A flood of IPOs will make this the biggest week for offerings since 2006, and could swamp Twitter's buzz.
Despite its higher prices, National Car Rental tops this year's Rental Car Satisfaction survey by J.D. Power, in part due to its easy pick-up process.
First-time buyers, who usually represent 40 percent of the market, have been falling steadily out of the market, especially lately.
As Tesla shares soared, so did chatter of the electric car company reporting third-quarter earnings that might top initial estimates.
No moment in life is either too serious or too trivial to pass without someone providing a rapid, vapid response through social media.
Despite the euro's decline against the U.S. dollar late last week, charts indicate that pair is exhibiting characteristics of a sustainable uptrend.
The S&P 500 is up nearly 24 percent this year, and odds are in favor of a higher year-end based on historical data.
Pershing Square gained 7.9 percent in October, dramatically reversing its year-to-date returns.
Airlines are using new seat designs that allow an extra row of seats into economy cabins and, in some cases, an extra seat into existing rows.
Amid all the excitement around Twitter and the strong IPO market, a couple of new names are basically flat this year.
For a Brownstone Brooklyn populist, likely New York City mayor Bill de Blasio has some surprising supporters in the skyscrapers of Manhattan.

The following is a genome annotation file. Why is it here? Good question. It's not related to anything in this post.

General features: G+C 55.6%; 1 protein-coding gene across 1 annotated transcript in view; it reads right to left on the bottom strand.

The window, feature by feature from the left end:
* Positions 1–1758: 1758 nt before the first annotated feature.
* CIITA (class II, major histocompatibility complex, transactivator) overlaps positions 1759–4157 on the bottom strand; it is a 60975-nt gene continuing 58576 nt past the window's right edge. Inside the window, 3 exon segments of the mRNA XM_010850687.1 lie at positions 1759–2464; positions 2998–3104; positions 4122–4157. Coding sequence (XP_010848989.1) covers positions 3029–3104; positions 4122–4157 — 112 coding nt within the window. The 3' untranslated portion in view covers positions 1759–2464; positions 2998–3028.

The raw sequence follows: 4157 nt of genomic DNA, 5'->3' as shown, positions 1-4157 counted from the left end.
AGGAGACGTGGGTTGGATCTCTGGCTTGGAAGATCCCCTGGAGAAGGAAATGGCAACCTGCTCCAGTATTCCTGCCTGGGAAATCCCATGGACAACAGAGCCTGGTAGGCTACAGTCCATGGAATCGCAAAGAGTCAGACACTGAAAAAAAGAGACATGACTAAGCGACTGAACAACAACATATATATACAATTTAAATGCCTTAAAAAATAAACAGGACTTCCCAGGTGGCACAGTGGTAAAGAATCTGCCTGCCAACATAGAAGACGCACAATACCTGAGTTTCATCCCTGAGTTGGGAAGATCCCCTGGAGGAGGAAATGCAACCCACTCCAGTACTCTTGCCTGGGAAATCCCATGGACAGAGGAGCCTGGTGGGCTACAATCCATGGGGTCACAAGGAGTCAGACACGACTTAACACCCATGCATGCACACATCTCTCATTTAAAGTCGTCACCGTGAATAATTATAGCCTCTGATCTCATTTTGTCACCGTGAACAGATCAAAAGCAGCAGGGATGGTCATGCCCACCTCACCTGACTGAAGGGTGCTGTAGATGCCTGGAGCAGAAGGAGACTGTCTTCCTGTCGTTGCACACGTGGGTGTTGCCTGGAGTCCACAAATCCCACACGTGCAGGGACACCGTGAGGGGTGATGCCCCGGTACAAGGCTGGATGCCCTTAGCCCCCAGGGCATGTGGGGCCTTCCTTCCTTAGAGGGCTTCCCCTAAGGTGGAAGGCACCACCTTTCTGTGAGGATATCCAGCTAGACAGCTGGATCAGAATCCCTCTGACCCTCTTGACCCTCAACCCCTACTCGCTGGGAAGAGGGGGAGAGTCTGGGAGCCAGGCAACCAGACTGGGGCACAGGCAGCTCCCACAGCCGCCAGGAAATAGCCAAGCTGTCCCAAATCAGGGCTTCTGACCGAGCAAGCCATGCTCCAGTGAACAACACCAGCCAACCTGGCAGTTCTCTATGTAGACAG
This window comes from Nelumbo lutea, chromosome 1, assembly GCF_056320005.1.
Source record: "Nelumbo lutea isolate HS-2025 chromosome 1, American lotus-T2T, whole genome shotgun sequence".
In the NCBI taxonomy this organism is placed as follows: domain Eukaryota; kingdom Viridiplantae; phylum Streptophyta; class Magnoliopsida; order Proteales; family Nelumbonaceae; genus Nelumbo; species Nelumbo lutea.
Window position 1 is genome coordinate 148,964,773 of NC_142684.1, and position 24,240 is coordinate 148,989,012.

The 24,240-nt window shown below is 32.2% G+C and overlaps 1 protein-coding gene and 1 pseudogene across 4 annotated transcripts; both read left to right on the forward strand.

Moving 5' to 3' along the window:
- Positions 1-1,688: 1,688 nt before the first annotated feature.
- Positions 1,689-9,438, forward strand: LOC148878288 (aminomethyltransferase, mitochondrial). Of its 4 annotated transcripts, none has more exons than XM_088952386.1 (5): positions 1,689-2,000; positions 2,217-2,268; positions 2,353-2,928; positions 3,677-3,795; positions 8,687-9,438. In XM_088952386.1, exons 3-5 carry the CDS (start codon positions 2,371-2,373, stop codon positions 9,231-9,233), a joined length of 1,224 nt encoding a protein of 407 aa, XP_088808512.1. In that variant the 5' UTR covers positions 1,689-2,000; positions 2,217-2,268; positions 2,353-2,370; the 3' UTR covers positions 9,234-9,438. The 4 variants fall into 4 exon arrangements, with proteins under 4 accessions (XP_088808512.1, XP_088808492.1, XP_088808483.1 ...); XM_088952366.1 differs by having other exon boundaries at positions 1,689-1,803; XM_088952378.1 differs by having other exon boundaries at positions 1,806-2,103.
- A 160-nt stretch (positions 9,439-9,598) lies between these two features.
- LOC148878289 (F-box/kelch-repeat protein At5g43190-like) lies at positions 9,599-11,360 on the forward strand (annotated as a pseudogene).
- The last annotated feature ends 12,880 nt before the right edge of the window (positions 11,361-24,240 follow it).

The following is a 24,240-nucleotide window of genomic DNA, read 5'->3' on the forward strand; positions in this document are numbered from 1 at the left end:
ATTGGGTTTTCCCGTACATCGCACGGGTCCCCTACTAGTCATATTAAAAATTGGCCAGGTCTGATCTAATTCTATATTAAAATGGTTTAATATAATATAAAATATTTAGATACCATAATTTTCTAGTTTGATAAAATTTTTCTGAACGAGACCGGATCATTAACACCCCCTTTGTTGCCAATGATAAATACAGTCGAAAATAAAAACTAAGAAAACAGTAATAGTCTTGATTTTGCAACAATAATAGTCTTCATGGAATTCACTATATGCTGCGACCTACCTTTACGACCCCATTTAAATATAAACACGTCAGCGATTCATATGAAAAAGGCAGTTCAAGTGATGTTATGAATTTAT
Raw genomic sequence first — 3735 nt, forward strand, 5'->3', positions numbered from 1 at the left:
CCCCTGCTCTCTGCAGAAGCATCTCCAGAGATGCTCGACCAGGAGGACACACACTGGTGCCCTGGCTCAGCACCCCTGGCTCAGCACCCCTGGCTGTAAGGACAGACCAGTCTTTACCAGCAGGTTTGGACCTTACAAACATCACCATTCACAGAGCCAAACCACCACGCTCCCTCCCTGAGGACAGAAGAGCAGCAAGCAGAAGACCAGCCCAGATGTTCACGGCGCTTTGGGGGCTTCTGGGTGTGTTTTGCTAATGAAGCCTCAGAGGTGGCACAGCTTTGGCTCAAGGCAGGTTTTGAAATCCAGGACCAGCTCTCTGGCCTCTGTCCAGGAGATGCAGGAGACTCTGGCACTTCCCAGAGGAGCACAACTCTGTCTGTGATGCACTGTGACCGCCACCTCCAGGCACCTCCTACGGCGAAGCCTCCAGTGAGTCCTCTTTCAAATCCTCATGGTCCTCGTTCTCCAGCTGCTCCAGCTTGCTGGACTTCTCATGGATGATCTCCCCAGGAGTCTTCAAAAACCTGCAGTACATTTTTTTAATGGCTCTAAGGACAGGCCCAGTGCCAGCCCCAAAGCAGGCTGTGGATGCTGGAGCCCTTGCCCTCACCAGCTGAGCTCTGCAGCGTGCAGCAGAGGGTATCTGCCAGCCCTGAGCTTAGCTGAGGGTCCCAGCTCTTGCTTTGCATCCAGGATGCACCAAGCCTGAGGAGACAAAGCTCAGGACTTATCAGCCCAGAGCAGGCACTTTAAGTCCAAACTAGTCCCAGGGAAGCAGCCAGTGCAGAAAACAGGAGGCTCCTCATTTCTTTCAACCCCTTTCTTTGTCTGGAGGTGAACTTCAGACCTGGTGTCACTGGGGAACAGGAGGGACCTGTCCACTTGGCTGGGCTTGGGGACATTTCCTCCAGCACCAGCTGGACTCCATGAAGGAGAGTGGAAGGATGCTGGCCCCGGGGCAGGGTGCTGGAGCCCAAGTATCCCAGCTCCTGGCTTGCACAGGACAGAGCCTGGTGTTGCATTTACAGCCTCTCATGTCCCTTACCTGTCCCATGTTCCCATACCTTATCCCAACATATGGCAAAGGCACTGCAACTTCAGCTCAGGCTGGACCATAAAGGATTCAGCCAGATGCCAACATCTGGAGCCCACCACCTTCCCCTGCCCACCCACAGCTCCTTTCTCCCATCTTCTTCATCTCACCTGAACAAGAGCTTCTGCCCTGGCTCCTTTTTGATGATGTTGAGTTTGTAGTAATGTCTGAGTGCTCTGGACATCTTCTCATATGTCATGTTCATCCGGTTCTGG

A new survey of family offices by Citi shows that the wealthy are cash heavy.
Sales of the Chevy Volt plunged 31.7 percent last month, once again raising questions about demand for the high-profile, extended-range electric vehicle.
The past couple years for active managers have been rough, but things have gotten better this year thanks to one key strategy: Not owning Apple.
Doug Kass looks at a timeline of 2013's taper talk and sees nothing but confusion. But what if this is just going according to plan?
Anyone who ran a company with a balance sheet that looked like the U.S. probably wouldn't have a company anymore.
Interest rates are up again today; the concern is that a December taper is not off the table.
Facing questions about oversight and profitability, Morgan Stanley and JPMorgan Chase have taken steps to sell their commodity divisions.
Some stocks that investors had given up for dead are defying the norm and finding new life in the current rally.
Cuts kicking in Friday will siphon $5 billion from a program that helps one in seven Americans put three meals on the table.